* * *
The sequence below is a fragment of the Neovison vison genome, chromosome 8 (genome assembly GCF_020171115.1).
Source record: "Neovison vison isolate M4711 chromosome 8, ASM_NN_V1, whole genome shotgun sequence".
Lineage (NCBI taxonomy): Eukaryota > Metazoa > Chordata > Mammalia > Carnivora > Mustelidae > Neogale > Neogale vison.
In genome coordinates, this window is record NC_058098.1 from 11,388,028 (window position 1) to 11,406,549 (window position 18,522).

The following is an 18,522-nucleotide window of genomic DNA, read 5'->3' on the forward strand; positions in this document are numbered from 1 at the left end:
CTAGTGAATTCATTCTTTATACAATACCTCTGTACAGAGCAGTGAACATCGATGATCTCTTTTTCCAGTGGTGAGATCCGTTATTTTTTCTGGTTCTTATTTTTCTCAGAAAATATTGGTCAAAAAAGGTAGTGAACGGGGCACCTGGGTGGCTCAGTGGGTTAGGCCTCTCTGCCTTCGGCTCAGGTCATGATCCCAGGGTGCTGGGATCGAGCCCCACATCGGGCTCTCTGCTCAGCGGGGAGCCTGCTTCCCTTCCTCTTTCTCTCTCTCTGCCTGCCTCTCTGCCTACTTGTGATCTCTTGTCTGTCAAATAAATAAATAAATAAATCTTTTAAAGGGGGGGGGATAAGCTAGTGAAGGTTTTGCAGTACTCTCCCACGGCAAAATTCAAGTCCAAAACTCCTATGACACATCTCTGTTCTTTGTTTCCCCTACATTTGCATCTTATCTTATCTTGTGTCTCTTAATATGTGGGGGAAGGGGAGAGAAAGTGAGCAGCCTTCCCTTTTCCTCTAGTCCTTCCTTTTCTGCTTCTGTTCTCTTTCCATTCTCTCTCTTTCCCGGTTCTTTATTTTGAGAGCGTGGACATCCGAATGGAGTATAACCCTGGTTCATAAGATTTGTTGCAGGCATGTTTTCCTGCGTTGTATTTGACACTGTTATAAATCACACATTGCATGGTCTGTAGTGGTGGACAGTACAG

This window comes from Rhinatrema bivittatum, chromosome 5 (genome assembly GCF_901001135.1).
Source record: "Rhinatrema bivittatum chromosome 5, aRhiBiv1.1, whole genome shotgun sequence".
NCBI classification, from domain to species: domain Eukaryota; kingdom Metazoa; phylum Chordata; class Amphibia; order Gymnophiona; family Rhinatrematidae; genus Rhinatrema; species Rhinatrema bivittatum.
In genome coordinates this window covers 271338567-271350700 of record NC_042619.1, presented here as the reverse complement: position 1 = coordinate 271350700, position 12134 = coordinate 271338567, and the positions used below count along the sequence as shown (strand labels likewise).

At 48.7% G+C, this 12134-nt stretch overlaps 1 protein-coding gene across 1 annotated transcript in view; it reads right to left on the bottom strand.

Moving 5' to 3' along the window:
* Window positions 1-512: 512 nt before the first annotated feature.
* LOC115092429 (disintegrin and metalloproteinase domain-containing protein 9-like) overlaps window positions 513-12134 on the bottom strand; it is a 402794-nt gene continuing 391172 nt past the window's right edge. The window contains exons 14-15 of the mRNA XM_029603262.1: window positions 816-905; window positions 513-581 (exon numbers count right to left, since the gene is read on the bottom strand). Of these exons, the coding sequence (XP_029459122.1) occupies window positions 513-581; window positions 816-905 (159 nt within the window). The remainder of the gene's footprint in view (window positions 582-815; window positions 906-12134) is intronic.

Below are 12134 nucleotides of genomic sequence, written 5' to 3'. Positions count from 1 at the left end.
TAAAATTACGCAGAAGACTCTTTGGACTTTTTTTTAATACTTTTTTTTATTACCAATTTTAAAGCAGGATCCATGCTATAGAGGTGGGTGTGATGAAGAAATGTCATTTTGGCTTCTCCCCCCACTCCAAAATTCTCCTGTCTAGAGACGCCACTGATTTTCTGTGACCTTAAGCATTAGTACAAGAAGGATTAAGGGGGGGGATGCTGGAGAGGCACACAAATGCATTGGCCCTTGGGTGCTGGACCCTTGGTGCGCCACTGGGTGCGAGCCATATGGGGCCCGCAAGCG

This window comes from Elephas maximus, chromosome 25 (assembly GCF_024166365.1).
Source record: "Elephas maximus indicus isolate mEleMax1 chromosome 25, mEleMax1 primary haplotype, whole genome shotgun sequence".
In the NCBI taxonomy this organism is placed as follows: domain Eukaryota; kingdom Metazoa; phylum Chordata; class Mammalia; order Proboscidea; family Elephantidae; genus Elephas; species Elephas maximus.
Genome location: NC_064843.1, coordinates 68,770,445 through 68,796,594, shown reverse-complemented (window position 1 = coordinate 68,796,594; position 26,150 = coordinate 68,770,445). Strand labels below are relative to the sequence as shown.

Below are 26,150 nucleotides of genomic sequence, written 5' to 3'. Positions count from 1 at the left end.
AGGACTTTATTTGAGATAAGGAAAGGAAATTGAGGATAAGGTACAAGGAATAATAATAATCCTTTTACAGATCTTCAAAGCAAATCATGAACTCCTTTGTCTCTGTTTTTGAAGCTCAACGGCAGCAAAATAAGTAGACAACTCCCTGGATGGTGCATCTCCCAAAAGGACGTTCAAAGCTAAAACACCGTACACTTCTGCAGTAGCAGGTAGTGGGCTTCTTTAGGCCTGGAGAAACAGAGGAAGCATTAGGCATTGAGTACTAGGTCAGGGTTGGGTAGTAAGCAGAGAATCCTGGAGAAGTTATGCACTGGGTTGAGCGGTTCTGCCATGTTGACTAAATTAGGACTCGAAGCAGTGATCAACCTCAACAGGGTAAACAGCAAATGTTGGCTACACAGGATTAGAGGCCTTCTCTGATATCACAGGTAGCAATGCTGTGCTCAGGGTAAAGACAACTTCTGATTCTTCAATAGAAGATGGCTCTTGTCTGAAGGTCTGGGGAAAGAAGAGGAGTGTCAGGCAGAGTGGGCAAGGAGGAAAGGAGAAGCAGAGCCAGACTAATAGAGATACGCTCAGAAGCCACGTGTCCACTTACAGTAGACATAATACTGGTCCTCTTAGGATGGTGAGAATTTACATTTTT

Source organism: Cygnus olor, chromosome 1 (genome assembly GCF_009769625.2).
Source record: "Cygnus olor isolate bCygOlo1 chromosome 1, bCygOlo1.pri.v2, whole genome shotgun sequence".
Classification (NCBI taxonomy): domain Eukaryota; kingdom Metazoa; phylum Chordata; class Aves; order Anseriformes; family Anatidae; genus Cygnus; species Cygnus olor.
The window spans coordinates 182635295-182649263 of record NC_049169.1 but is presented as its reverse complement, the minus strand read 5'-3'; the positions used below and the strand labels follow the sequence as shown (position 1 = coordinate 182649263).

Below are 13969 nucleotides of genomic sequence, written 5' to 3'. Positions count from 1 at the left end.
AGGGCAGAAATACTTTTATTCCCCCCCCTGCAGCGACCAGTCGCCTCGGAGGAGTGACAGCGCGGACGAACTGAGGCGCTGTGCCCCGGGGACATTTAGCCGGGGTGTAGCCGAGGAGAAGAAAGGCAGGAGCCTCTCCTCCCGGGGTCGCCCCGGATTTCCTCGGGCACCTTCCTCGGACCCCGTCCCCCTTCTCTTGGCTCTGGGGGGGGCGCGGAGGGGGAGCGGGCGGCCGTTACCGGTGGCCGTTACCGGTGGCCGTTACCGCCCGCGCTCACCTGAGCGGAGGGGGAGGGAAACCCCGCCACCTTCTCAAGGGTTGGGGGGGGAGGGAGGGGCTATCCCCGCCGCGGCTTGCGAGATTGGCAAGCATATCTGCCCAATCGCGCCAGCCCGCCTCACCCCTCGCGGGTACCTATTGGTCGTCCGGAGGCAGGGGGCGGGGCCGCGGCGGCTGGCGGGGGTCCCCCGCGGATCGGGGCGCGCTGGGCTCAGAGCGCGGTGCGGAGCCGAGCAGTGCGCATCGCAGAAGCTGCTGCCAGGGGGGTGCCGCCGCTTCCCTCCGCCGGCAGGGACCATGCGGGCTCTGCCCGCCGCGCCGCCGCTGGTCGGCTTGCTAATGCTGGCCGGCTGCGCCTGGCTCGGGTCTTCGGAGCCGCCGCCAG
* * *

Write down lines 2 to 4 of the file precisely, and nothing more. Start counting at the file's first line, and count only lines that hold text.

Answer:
Source record: "Neovison vison isolate M4711 chromosome 8, ASM_NN_V1, whole genome shotgun sequence".
Lineage (NCBI taxonomy): Eukaryota > Metazoa > Chordata > Mammalia > Carnivora > Mustelidae > Neogale > Neogale vison.
In genome coordinates, this window is record NC_058098.1 from 11,388,028 (window position 1) to 11,406,549 (window position 18,522).